Somewhat less terrifying to the NCAA, I’d imagine, is the news that Latavious Williams is bailing on his commitment to the University of Memphis to play professionally…somewhere else. I should say I don’t know much about young Mr. Williams. Prepstars has him 110th in their final Class of ’09 rankings, meaning that while he’s probably a very good high school player, he’s not likely to be a program changer or anything remotely resembling a guaranteed pro.
Knowing that, one could argue that Williams is stupid to pass up a free education and the chance to improve his game at what has recently been a very good program. But then we read that Williams hasn’t qualified academically and wasn’t guaranteed to be able to play next season anyway. What to do? According to Williams’ “adviser,” the kid looked at his options and decided to bail on the Tigers (whose previous coach, you may remember, bailed on the program and a bunch of recruits a few months back for more money and prestige) and take a stab at playing pro ball overseas (potentially in China?!) instead.
Smart move? I have no idea. Unlike, say, Brandon Jennings, whose European (Paid) Vacation I applauded (and correctly predicted would be successful) because I knew a fair amount about his personality and his game, I have no clue if Latavious is cut out for this. He could go over there and end up looking every bit as foolish in his overseas sojourn as a certain West Coast emcee with a stunningly overinflated opinion of himself (yes, even by rap standards) and a strange infatuation with the footwear choices of a certain East Coast emcee he’d like to think he’s a rival of…
If you’ve got a half hour to kill — and I mean that as literally as possible — enjoy The Game in Madrid!
But as I said about Brandon, and as any reasonable person with a soul must agree, it’s his decision, isn’t it? His choice to get paid (if he’s good enough to get someone to pay him), as opposed to playing for free at a school that may or may not bother doing anything to help him get a degree, and whose new coach could bounce just as unexpectedly as the last one did the second a better offer comes along. On principle, I hope it works. If you don’t suck at life (or aren’t a blinders-wearing Memphis fan), you’ll be rooting for him, too.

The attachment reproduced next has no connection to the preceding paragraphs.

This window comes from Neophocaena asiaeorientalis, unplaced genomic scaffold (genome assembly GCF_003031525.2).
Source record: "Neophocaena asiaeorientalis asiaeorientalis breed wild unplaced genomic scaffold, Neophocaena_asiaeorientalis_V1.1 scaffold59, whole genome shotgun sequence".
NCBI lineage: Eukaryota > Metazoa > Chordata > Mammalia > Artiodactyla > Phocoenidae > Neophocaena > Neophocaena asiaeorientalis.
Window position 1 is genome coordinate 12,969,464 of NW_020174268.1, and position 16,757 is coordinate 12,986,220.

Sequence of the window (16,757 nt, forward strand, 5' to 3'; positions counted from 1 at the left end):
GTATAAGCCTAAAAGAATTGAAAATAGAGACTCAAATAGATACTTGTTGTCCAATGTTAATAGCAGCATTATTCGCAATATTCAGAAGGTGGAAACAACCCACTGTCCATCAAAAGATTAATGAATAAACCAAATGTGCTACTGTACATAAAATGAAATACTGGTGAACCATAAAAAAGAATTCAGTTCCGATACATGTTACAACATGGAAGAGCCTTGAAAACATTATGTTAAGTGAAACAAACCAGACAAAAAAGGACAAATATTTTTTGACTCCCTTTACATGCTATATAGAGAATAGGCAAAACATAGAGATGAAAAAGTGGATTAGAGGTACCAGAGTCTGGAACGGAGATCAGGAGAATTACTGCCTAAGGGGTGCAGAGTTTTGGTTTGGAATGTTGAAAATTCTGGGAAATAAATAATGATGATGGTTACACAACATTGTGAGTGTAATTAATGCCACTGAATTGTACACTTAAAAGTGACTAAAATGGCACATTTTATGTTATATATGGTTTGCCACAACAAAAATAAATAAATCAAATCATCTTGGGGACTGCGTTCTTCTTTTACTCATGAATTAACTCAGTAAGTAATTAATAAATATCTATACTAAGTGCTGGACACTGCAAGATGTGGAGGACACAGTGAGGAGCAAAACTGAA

(Unnecessary aside, update: Roir Sessions just came up on iTunes. Yesss.)
The inevitable connection on this that’s not actually a connection in this case? Sonny Vaccaro, of course. Somewhat surprisingly, Sonny is apparently not involved in Williams’ decision to skip college for the overseas pros (which probably doesn’t bode well for Latavious’ chances, but that’s neither here nor there.) But Sonny is involved in the O’Bannon suit — which is O’Bannon’s suit in name only; Sonny apparently contacted him a month or so ago about being the lead plaintiff, and the Times story quotes Vaccaro saying it’s “one of the happiest days of my life.” I sometimes think no one could hate the NCAA more than I do. Then I’m reminded that Sonny is the father to my style.
(This is Ed O’Bannon. Obviously.)
The connecting thread here, obviously, is the NCAA’s continued ability to take advantage of the young people who generate billions for it and its media partners. Latavious probably isn’t a threat, though his success overseas, even if it comes in a low-level league, would be terrific — for him, obviously, but also for the cause of justice. Ed and Sonny, on the other hand, can make a serious f*cking dent. It’s a sort of strange time to be testing the major leagues’ antitrust status, but hey, why wait? Pulling it off would change the face of college sports for the better, perhaps drastically so.
And that would make my year.